Friday, October 30, 2009

Oldies but goodies

Have any other Generation Xers noticed the recent relaunching of books we enjoyed as children? Spot has celebrated his 25th birthday (in silver), Meg and Mog their 35th, and suddenly at Borders a few months ago I spotted the personification of a bad hair day that is Grug. I am not entirely sure whether the emergence of my old friends from 25 years of literary solitude is a marketing strategy aimed at soft sentimentalists like me who are now buying for our own children, or whether it was my absence from the children's section that kept them out of my line of sight. Either way, it is always good to find a familiar face in the cast of thousands that are vying to be The Next Big Thing (Preschool Version).

My mother had kindly archived my favourite picture books while I was between being a child and being with child, and is now mutually benefitting herself and us by passing them on to Big Bro- the benefit to her being reclaiming bookshelf space, one Golden Book at a time. I have been enjoying rediscovering my old friends with Big Bro: he has adopted some as his own favourites, whilst others will have to be saved for the appreciation of Little Bro, or perhaps archived again for the next generation to enjoy- or enjoy their eBay winnings from selling off their grandmother's antique books!

It seemed fitting to talk first about two books that reinforce the idea that being old is not an automatic consignment to the scrap heap. Both books appeal to Big Bro because the stories revolve around some of his favourite vehicles, fire engines and diggers, but both have illustrations and text that I enjoy passing through again and again.

Mike Mulligan and His Steam Shovel- Virginia Lee Burton

I read this book as a preschooler but presumably didn't own it, as it wasn't amongst my archived books. When I mentioned buying Mike Mulligan for Big Bro recently, my cousin commented that she had never read it but knew about the story from Ramona the Pest, which has made me wonder whether my memory is from reading the original, or via my well-read copy of Ramona. Either way, it's an exciting read: Mike Mulligan and his steam shovel, Mary Anne, have passed their heyday and are now looking for a way to prevent MaryAnne being relegated to the scrap heap in a world dominated by later models of excavators. This quest takes them to Popperville, where Mike strikes a deal that they will dig the cellar for the new town hall in a day or forfeit his pay. The finale is a close call, but ends happily when a mutually beneficial outcome is brokered by a small boy.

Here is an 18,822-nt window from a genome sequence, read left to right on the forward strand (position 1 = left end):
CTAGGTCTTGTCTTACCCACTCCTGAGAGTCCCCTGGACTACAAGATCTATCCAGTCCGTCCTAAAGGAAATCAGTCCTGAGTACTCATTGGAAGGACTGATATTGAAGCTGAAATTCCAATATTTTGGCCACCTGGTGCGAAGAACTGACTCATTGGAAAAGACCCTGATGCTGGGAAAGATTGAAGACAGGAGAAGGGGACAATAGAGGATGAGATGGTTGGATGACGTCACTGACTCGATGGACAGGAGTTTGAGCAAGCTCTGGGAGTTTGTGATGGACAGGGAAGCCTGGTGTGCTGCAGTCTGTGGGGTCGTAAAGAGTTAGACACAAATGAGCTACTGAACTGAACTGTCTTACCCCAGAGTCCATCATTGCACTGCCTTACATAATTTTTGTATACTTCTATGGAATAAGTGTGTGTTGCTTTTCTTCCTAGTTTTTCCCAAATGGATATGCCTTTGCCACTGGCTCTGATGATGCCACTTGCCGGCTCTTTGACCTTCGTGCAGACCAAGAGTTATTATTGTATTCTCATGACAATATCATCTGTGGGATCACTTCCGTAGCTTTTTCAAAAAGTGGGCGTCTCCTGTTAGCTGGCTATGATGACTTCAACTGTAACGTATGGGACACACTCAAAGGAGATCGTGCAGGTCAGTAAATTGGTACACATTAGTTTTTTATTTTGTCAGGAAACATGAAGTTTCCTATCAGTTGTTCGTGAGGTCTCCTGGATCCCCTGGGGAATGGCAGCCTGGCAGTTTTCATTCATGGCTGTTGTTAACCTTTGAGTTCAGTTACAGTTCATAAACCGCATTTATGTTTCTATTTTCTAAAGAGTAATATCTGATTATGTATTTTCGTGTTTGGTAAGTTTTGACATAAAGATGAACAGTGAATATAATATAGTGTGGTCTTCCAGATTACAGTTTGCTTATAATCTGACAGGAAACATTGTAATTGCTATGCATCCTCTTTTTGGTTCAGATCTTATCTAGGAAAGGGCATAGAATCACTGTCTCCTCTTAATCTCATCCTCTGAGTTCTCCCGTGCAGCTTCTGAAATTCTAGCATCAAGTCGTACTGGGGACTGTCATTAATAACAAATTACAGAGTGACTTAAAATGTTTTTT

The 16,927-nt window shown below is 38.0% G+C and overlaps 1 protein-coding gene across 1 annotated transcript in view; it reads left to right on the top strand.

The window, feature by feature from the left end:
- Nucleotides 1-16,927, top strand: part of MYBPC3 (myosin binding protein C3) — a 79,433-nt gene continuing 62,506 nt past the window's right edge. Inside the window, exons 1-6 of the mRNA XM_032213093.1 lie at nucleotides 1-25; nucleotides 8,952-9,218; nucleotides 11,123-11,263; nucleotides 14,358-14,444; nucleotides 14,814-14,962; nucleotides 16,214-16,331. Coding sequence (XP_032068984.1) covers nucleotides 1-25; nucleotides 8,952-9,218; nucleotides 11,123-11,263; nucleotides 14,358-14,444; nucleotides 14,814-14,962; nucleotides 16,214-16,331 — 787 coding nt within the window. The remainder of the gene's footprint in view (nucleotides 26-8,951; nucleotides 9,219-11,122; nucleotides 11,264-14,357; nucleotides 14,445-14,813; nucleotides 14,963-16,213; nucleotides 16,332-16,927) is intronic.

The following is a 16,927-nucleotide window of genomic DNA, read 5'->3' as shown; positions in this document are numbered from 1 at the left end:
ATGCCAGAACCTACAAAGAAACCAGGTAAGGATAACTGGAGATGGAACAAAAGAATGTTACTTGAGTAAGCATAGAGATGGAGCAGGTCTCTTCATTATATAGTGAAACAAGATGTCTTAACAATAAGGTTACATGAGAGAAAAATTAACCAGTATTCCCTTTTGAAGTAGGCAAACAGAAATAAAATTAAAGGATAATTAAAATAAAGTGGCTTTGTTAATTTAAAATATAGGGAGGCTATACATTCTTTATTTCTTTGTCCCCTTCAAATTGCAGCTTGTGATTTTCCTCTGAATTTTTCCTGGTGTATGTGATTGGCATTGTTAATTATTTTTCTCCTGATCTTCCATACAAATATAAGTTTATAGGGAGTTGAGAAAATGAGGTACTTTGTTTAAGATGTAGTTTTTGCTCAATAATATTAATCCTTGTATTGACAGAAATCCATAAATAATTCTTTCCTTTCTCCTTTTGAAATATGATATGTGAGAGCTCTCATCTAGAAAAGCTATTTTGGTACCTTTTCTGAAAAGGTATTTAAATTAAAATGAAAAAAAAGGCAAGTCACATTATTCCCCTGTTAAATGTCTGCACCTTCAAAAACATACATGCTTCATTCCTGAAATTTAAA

The story, with its twist at the end, is entertaining in itself, but the two aspects that make me enjoy reading Mike Mulligan so much are the gently repetitive language (it is so easy to read), and the illustrations. With credit to Roger Hargreaves, if you have never seen a steam shovel cry, go to Popperville.

The Bravest of All- Kate Emery Pogue (Little Golden Books)

Jonathan is an old timer firefighting hero who, together with Engine Number One, are thought to be past their peak. Yet one night when all the young fire fighters and their newfangled equipment are occupied elsewhere, Jonathan and Engine Number One are the only ones who can save a family's house. For Big Bro, the book's appeal lies in the firefighting drama, and the presence of engines and hoses; I can't quite put a finger on what exactly it is that makes me enjoy reading it. The language has the best qualities of a story session, the story has the feel of a legend, and the vivid illustrations add to the drama.

Two footnotes for fans of these books, from a quick bit of Google Research: